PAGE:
Warrior24_7's picture

First it was 3D, then UHD, now this Atmos. People complain and know nothing about the product or what they're buying. You don't make any sense criticizing this and your rationale is ridiculous. Especially coming from someone with 4\6 subs. I bet that theater sounds like a Hip Hop club! "This" is what Home Theater is all about, immersion. Pioneer is set to release a 5.1 speaker system that takes advantage of this new technology for about $3100.00. There is nothing going on here that people are not already doing, or in your case..."over doing"!

prerich45's picture

Naw, it doesn't sound like a hip hop club at all. My subs are not all on the .1 area - some are just passive linked to my surrounds - so they can dig a bit lower on BD disk (and thoses subs are small ones).

Home theater is all about immersion - and I'm very well immersed. This was just my opinion, not a stated fact. Atmos will require a rather large room - and there are those that will buy into this. However - Atmos is capable of 128 channels of information if I'm not mistaken. That's a lot!!!! It's a challenge to place current speakers - without having to go into the ceilings too! THis is why I said it should be marketed toward the high-end first.

Oh and back to the hip-hop statement...I listen to jazz, gospel, and world music - thank you very much. The subs are there for movies mainly - and the bass measures pretty darn flat in the room using filters generated by REW. I can show you the graph if you'd like ;) no boom in my room. One more thing - I don't think you have ever heard a proper Hip-Hop setup either....I've ran across a few people in that genre that actually have a clue about imaging, music, and less boom.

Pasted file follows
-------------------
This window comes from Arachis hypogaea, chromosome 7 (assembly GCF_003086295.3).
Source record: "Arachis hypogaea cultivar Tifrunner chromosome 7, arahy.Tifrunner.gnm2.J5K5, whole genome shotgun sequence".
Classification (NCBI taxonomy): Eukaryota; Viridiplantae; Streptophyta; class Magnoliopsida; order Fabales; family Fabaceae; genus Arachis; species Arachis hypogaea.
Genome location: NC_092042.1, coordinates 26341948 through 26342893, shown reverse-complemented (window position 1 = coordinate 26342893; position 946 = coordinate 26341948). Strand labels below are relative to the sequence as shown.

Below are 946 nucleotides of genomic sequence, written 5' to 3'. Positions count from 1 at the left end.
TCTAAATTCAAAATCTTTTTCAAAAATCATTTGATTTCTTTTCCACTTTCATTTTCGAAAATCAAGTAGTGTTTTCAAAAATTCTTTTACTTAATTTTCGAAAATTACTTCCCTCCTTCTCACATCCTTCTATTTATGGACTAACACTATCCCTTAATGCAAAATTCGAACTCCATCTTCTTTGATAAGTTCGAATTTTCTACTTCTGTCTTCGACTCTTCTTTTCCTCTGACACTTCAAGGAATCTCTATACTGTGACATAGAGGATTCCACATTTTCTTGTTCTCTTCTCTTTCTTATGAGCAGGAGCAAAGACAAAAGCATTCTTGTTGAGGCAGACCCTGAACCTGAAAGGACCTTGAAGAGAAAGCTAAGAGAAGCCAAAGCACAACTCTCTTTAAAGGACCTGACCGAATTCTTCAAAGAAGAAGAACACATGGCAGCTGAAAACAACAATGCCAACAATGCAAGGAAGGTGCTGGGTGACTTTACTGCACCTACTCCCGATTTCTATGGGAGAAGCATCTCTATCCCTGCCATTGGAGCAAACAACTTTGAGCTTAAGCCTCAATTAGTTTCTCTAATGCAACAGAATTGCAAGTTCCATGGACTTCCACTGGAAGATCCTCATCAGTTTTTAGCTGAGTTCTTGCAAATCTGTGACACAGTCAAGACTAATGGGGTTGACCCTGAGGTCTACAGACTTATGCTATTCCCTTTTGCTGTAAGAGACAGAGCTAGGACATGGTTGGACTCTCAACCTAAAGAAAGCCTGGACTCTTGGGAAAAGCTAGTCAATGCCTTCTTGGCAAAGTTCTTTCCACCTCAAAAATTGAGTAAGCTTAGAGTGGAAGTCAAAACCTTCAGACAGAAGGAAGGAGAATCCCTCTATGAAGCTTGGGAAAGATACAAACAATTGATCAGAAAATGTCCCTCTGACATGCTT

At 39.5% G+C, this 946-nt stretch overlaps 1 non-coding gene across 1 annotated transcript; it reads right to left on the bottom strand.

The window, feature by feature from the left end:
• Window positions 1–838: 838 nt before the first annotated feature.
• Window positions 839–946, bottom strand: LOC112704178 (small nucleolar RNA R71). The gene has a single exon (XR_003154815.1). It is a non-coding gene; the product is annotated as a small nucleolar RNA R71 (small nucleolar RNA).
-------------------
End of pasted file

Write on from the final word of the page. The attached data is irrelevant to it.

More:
Warrior24_7's picture

According to Pioneer's website, all that is mentioned are 8' to 14' ceilings so the speakers can bounce the sounds off of them. It's a standard 5.1and above setup with a .2 or .4 to designate the ceiling speakers. So that would be a 5.1.4 or better. There aren't even any reviews out yet for these speakers or an Atmos setup. So you're inaccurate and premature in your assessment of it. You're one to talk about not having a proper setup with 4/6 subs in a 7.1 setup! Subs just don't have the fidelity of tweeters and mids, I don't care if they're small or not. You're "definitely" not hearing the tracks, voices, and other sounds they way that they were meant to be heard in a sub dominated setup. Hip Hop music is dance music, street music, with emphasis bass (heavy bass at times) at certain beats per minute so the songs can be mixed. My brother is a DJ and makes his own beats and has a small home studio. I know about Hip Hop. Music sounds a whole different when played outside or in a large venue or room.

prerich45's picture

I looked up specialized speakers used for the Atmos setup (the ones being designed by Andrew Jones). I see what you are saying and yes this application is viable. I was going off of what I know about Atmos in the commercial application.